FBI Seizes US Capitol Lego Set, Holds It as Evidence Against Man Accused of Role in Jan. 6


When federal agents arrested a Pennsylvania man in connection with the Jan. 6 Capitol incursion, they also took his Legos.

Robert Morss, 27, of Glenshaw, north of Pittsburgh, was arrested by federal authorities last month for his role in the incursion. According to a Justice Department news release on June 14, he was charged with assaulting, resisting or impeding certain officers; obstruction of an official proceeding; civil disorder; and robbery of personal property of the United States.

Morss remains in federal custody.

According to the release and a criminal complaint released by the Justice Department, Morss “grabbed an officer’s baton and tried to rip it away. He is seen again attempting to rip items, including a metal fencing barricade and a helmet visor, from the hands of officers.”

The criminal complaint against Morss accused him of being part of a group that forced open a door inside the Capitol, injuring a Metro police officer.

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A court document filed in support of his detention said Morss “repeatedly led and organized multiple assaults against law enforcement. He led and completed these assaults on multiple officers, despite the fact that he was in an extremely public setting, around people filming his behavior, and in the presence of many additional different law enforcement officers.”

As proof of the heinous nature of his crimes, federal authorities cited items found when they raided Morss’ home.

“Law enforcement also recovered a fully constructed U.S. Capitol Lego set,” the court document said, without explaining how having the 1,032-piece set was a criminal offense or what role it had in the events of Jan. 6.

The seizure of Legos drew mockery.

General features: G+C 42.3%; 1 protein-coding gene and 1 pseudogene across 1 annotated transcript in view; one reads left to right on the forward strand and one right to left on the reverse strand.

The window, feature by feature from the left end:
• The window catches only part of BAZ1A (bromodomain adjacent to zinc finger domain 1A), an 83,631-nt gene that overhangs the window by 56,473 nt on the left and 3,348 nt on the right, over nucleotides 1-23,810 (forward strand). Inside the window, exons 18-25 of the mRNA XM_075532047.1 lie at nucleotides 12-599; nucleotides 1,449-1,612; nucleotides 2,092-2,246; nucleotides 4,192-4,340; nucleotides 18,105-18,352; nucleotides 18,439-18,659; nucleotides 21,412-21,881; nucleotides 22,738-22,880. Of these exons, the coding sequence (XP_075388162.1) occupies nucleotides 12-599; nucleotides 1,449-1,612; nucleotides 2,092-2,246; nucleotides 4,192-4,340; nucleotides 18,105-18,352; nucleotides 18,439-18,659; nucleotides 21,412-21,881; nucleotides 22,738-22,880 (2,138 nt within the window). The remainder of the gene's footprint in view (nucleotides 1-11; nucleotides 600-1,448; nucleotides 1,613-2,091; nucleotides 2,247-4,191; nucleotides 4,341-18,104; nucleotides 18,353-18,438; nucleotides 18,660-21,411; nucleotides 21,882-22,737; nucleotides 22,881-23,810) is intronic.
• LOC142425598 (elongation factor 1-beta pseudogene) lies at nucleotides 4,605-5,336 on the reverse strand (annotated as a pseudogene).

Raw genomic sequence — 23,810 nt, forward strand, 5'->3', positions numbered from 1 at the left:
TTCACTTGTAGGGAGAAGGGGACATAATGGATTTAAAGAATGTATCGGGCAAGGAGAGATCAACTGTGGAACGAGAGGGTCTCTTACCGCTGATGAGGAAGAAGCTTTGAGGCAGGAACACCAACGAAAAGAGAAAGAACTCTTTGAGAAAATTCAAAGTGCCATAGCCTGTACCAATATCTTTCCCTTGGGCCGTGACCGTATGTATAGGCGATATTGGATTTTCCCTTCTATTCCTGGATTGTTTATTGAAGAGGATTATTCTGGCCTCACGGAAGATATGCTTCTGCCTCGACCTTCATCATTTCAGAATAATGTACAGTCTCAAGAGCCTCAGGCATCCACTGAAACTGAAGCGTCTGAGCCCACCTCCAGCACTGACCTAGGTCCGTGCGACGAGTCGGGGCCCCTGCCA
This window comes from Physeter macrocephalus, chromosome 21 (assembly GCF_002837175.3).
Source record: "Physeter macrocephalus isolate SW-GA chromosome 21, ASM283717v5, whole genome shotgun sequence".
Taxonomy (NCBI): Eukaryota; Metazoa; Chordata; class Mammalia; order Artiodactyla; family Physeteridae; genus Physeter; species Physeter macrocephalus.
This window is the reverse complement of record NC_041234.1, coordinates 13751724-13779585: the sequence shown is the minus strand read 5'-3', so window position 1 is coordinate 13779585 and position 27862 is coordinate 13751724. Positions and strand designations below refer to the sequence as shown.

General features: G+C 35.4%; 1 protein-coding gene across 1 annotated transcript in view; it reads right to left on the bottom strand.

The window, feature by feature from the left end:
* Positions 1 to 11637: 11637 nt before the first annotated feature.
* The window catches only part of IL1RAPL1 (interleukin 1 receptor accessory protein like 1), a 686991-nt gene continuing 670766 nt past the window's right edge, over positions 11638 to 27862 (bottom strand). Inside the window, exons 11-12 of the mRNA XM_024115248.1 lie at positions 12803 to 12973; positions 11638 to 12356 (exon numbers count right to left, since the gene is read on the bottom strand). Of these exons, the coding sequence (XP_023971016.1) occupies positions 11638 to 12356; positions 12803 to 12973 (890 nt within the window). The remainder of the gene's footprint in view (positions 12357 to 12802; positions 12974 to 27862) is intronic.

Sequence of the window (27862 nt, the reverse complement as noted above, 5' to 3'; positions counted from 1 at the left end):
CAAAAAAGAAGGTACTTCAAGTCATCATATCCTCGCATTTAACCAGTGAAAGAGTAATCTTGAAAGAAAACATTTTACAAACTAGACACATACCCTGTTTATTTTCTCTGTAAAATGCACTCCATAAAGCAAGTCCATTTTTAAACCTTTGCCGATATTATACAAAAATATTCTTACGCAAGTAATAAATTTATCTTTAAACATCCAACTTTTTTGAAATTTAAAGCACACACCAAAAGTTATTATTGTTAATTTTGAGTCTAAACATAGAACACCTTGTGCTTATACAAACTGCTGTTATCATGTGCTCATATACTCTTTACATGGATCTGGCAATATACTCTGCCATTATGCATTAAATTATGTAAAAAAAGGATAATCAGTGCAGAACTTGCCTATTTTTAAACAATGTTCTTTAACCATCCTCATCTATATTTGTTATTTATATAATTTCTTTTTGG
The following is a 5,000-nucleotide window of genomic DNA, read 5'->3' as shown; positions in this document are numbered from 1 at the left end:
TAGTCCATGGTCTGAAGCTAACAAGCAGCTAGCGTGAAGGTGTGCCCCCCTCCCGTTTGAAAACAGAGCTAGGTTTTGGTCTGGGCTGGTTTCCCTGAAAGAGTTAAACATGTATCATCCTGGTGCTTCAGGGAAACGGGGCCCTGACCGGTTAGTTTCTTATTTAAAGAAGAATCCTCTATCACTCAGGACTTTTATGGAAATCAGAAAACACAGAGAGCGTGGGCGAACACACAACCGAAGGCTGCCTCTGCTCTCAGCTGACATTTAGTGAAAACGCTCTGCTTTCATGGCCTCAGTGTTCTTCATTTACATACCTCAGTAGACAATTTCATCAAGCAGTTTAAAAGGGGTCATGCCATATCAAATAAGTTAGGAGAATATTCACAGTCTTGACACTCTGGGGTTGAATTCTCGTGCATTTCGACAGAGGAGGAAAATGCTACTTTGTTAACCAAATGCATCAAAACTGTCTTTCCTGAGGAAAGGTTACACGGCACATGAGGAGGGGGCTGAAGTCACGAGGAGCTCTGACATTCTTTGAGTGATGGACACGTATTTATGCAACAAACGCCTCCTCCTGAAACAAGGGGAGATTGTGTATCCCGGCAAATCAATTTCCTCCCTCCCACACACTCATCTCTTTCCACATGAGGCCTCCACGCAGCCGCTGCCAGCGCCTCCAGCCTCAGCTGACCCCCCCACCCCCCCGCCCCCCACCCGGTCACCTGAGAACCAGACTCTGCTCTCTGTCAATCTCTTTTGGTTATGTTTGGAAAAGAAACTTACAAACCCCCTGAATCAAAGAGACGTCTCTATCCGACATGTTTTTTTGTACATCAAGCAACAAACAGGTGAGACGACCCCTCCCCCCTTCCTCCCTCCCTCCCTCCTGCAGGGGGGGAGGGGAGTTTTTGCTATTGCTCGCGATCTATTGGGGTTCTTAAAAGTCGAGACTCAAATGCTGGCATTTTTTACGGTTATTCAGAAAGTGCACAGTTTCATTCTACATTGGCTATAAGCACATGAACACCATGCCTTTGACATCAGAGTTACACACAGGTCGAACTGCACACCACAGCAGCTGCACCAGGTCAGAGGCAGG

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“As any historian worth his weight in little multi-colored plastic bricks will tell you, Legos were used in some of the most significant and evil plots in history,” political satirist Tim Young told Fox News.

“The fall of Rome — Legos; plotting the transportation of slaves to America — Legos; the battle of Gettysburg, Confederate army only — Legos; the Holocaust — Legos. I could go on and on,” Young said.

“It just makes sense … the FBI clearly needs to collect any toy for children 8 and up to complete their investigation.”

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“Law enforcement also recovered a notebook from his car with writings that included ‘Step by Step To Create Hometown Militia,'” the court document said.

The notebook included “a list of names, a list of equipment, and a list of steps, such as ‘Battle Drills’; ‘Ambush’; and ‘Formations.’ The relevant pages, which are pictured below with names redacted out, also included notes such as: ‘Bring Kit/Body Armor’; ‘Bring Assault Rifle’; ‘4 Magazines,'” the document said.

Even as the Justice Department argued to keep Morss locked up, it noted, “The government recognizes that the Defendant has no prior contacts with law enforcement. All of which weighs in favor of release. In addition, his steady housing and community connections weigh in favor of release.”

However, the Justice Department called him a risk to ignite future incidents, noting that he would not answer any questions after his arrest.

Morss is a substitute teacher in the Shaler Area School district, according to the Pittsburgh Tribune-Review. He teaches social studies at the middle school and high school levels.

This article appeared originally on The Western Journal.

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